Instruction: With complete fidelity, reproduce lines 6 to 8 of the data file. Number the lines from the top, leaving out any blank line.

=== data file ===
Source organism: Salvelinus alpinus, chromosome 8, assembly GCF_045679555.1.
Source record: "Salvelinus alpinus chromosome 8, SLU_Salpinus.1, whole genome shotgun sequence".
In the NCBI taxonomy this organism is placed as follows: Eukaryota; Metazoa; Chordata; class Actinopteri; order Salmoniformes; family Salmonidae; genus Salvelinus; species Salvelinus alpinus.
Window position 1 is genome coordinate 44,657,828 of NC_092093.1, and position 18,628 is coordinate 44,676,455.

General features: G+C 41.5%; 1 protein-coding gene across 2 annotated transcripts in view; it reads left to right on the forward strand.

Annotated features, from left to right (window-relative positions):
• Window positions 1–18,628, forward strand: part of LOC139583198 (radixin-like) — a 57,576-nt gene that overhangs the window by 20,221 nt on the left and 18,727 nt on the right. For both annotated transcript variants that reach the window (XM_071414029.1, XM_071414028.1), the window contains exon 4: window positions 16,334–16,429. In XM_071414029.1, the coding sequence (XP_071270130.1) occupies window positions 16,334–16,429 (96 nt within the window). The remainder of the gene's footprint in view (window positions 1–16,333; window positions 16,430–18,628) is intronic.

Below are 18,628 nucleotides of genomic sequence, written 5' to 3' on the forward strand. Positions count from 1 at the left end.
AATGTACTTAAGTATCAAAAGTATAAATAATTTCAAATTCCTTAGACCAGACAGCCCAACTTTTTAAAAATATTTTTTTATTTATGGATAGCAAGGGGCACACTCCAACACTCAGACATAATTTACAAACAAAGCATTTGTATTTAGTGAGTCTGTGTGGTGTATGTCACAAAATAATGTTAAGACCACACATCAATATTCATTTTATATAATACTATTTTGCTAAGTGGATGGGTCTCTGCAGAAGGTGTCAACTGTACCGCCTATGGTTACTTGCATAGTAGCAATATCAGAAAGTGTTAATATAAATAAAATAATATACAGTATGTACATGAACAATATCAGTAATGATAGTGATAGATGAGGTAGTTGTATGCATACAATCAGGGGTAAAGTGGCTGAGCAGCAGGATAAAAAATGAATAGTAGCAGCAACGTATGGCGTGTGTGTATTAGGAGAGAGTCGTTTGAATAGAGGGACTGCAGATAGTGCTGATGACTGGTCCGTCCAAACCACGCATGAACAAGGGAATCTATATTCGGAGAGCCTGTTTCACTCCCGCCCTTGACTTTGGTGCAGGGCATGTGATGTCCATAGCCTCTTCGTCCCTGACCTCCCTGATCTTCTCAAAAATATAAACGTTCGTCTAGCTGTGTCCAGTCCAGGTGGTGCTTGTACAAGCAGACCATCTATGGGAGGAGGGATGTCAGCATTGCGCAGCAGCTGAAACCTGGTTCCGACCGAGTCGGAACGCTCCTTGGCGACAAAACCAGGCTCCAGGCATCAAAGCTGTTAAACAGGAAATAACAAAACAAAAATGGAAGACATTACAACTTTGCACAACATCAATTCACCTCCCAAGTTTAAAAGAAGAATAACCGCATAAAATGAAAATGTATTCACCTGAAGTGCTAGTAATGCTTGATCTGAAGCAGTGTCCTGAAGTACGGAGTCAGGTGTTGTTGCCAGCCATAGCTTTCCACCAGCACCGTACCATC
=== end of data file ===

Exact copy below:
Annotated features, from left to right (window-relative positions):
• Window positions 1–18,628, forward strand: part of LOC139583198 (radixin-like) — a 57,576-nt gene that overhangs the window by 20,221 nt on the left and 18,727 nt on the right. For both annotated transcript variants that reach the window (XM_071414029.1, XM_071414028.1), the window contains exon 4: window positions 16,334–16,429. In XM_071414029.1, the coding sequence (XP_071270130.1) occupies window positions 16,334–16,429 (96 nt within the window). The remainder of the gene's footprint in view (window positions 1–16,333; window positions 16,430–18,628) is intronic.

Below are 18,628 nucleotides of genomic sequence, written 5' to 3' on the forward strand. Positions count from 1 at the left end.